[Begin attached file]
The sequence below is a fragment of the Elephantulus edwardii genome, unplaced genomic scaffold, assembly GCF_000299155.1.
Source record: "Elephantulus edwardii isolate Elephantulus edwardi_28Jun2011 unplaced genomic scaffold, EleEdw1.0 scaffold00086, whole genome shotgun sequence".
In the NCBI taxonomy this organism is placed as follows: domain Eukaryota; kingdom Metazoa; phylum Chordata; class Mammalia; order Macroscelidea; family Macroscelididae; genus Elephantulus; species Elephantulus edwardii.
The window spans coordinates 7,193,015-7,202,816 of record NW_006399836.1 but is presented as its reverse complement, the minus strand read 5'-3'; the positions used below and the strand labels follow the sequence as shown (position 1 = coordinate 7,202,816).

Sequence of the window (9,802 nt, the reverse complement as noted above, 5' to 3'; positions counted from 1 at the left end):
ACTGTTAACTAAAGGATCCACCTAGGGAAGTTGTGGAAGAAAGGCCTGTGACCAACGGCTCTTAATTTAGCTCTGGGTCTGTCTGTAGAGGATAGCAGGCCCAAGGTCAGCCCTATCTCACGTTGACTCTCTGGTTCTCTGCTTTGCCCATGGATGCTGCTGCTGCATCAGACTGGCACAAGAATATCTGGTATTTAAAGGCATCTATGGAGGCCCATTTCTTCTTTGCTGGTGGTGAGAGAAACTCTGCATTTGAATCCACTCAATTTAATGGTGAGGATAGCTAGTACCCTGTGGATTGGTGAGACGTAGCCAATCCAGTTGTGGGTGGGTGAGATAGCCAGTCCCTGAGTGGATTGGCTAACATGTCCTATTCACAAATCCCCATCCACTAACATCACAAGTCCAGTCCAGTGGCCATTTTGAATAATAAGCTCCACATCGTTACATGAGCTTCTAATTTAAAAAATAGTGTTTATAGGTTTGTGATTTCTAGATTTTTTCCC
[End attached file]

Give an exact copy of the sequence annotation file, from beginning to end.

The sequence below is a fragment of the Elephantulus edwardii genome, unplaced genomic scaffold, assembly GCF_000299155.1.
Source record: "Elephantulus edwardii isolate Elephantulus edwardi_28Jun2011 unplaced genomic scaffold, EleEdw1.0 scaffold00086, whole genome shotgun sequence".
In the NCBI taxonomy this organism is placed as follows: domain Eukaryota; kingdom Metazoa; phylum Chordata; class Mammalia; order Macroscelidea; family Macroscelididae; genus Elephantulus; species Elephantulus edwardii.
The window spans coordinates 7,193,015-7,202,816 of record NW_006399836.1 but is presented as its reverse complement, the minus strand read 5'-3'; the positions used below and the strand labels follow the sequence as shown (position 1 = coordinate 7,202,816).

Sequence of the window (9,802 nt, the reverse complement as noted above, 5' to 3'; positions counted from 1 at the left end):
ACTGTTAACTAAAGGATCCACCTAGGGAAGTTGTGGAAGAAAGGCCTGTGACCAACGGCTCTTAATTTAGCTCTGGGTCTGTCTGTAGAGGATAGCAGGCCCAAGGTCAGCCCTATCTCACGTTGACTCTCTGGTTCTCTGCTTTGCCCATGGATGCTGCTGCTGCATCAGACTGGCACAAGAATATCTGGTATTTAAAGGCATCTATGGAGGCCCATTTCTTCTTTGCTGGTGGTGAGAGAAACTCTGCATTTGAATCCACTCAATTTAATGGTGAGGATAGCTAGTACCCTGTGGATTGGTGAGACGTAGCCAATCCAGTTGTGGGTGGGTGAGATAGCCAGTCCCTGAGTGGATTGGCTAACATGTCCTATTCACAAATCCCCATCCACTAACATCACAAGTCCAGTCCAGTGGCCATTTTGAATAATAAGCTCCACATCGTTACATGAGCTTCTAATTTAAAAAATAGTGTTTATAGGTTTGTGATTTCTAGATTTTTTCCC